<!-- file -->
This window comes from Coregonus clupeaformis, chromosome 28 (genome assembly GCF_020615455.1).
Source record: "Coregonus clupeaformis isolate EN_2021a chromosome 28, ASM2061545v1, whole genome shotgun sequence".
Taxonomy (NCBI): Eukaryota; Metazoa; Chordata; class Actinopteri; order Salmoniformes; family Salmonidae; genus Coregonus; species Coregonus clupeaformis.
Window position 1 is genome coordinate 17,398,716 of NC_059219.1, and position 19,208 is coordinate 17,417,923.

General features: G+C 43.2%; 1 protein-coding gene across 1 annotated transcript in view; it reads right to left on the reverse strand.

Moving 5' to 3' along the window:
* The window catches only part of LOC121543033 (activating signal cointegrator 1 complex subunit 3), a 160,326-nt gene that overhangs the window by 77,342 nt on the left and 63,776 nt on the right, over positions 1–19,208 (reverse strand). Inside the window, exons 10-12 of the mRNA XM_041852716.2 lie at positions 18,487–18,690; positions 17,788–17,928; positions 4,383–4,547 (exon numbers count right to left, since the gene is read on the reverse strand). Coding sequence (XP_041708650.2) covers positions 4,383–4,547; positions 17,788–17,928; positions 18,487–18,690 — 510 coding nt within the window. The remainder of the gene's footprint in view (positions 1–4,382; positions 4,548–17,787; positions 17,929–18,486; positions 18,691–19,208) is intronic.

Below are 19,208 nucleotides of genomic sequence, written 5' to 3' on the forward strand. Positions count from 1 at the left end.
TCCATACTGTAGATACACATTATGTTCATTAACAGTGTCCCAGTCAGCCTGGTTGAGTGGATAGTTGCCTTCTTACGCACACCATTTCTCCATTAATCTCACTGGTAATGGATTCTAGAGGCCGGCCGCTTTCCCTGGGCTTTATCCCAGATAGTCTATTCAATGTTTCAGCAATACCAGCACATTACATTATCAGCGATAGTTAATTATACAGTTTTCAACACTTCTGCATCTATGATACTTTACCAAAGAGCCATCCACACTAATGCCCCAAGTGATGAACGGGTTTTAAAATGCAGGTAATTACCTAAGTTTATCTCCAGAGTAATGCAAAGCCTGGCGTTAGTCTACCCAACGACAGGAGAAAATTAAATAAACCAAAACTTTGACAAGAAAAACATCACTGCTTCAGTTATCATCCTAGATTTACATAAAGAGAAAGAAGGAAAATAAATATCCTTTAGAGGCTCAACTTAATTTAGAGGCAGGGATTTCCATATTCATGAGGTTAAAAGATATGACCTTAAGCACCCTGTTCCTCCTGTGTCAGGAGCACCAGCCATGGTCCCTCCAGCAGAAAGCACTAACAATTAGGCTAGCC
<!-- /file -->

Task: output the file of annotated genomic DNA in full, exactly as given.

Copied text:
This window comes from Coregonus clupeaformis, chromosome 28 (genome assembly GCF_020615455.1).
Source record: "Coregonus clupeaformis isolate EN_2021a chromosome 28, ASM2061545v1, whole genome shotgun sequence".
Taxonomy (NCBI): Eukaryota; Metazoa; Chordata; class Actinopteri; order Salmoniformes; family Salmonidae; genus Coregonus; species Coregonus clupeaformis.
Window position 1 is genome coordinate 17,398,716 of NC_059219.1, and position 19,208 is coordinate 17,417,923.

General features: G+C 43.2%; 1 protein-coding gene across 1 annotated transcript in view; it reads right to left on the reverse strand.

Moving 5' to 3' along the window:
* The window catches only part of LOC121543033 (activating signal cointegrator 1 complex subunit 3), a 160,326-nt gene that overhangs the window by 77,342 nt on the left and 63,776 nt on the right, over positions 1–19,208 (reverse strand). Inside the window, exons 10-12 of the mRNA XM_041852716.2 lie at positions 18,487–18,690; positions 17,788–17,928; positions 4,383–4,547 (exon numbers count right to left, since the gene is read on the reverse strand). Coding sequence (XP_041708650.2) covers positions 4,383–4,547; positions 17,788–17,928; positions 18,487–18,690 — 510 coding nt within the window. The remainder of the gene's footprint in view (positions 1–4,382; positions 4,548–17,787; positions 17,929–18,486; positions 18,691–19,208) is intronic.

Below are 19,208 nucleotides of genomic sequence, written 5' to 3' on the forward strand. Positions count from 1 at the left end.
TCCATACTGTAGATACACATTATGTTCATTAACAGTGTCCCAGTCAGCCTGGTTGAGTGGATAGTTGCCTTCTTACGCACACCATTTCTCCATTAATCTCACTGGTAATGGATTCTAGAGGCCGGCCGCTTTCCCTGGGCTTTATCCCAGATAGTCTATTCAATGTTTCAGCAATACCAGCACATTACATTATCAGCGATAGTTAATTATACAGTTTTCAACACTTCTGCATCTATGATACTTTACCAAAGAGCCATCCACACTAATGCCCCAAGTGATGAACGGGTTTTAAAATGCAGGTAATTACCTAAGTTTATCTCCAGAGTAATGCAAAGCCTGGCGTTAGTCTACCCAACGACAGGAGAAAATTAAATAAACCAAAACTTTGACAAGAAAAACATCACTGCTTCAGTTATCATCCTAGATTTACATAAAGAGAAAGAAGGAAAATAAATATCCTTTAGAGGCTCAACTTAATTTAGAGGCAGGGATTTCCATATTCATGAGGTTAAAAGATATGACCTTAAGCACCCTGTTCCTCCTGTGTCAGGAGCACCAGCCATGGTCCCTCCAGCAGAAAGCACTAACAATTAGGCTAGCC